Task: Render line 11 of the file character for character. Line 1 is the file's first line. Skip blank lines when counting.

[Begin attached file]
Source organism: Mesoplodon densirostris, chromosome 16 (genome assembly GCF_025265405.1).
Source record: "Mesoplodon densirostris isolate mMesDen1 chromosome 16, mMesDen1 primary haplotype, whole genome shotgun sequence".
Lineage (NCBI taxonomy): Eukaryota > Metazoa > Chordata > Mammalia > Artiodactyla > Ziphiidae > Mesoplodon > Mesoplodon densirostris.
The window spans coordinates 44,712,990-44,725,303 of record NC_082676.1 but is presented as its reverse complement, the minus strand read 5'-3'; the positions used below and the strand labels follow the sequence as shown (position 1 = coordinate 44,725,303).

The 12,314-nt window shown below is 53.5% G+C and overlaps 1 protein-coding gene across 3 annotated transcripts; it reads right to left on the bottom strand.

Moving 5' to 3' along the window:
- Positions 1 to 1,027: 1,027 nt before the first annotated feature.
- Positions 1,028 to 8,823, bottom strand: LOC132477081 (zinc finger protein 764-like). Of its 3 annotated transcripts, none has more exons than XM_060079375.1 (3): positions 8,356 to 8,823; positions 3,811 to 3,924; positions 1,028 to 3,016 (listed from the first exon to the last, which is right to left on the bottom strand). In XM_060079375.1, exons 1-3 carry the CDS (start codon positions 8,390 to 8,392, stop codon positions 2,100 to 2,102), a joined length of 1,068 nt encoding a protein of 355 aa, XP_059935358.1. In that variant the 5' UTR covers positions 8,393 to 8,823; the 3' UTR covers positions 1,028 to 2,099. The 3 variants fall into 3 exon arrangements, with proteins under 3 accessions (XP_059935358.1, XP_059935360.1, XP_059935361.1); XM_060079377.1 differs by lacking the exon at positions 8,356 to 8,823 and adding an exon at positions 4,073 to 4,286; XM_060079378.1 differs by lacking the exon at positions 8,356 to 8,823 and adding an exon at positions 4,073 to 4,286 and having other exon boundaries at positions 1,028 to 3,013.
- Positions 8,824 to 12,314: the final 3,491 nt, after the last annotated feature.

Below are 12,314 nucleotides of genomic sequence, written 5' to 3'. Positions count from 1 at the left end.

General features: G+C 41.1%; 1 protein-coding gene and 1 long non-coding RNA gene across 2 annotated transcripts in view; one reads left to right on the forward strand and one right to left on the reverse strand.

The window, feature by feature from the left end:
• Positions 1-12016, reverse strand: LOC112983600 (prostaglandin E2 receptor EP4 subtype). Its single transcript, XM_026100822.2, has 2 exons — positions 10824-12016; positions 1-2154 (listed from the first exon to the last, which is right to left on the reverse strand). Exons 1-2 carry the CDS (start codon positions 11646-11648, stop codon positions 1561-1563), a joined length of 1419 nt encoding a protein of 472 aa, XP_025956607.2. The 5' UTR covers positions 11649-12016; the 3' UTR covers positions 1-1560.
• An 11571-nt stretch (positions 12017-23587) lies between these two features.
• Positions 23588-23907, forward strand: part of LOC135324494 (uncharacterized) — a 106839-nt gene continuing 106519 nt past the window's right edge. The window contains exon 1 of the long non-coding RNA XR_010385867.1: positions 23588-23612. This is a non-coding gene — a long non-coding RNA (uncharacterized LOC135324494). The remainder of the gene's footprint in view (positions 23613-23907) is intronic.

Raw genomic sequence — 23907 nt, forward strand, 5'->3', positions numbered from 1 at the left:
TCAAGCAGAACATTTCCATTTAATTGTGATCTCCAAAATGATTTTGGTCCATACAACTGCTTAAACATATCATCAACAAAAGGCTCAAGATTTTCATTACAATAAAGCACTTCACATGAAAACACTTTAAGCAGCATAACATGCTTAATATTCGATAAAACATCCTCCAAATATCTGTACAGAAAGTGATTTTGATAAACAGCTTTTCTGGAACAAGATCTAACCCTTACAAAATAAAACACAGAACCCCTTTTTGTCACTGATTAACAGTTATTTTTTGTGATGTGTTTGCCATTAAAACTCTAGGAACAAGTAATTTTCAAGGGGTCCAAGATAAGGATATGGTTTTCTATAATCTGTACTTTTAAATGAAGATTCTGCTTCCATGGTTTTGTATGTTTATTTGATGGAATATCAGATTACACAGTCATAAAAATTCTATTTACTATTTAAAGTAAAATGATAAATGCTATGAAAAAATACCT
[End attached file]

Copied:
General features: G+C 41.1%; 1 protein-coding gene and 1 long non-coding RNA gene across 2 annotated transcripts in view; one reads left to right on the forward strand and one right to left on the reverse strand.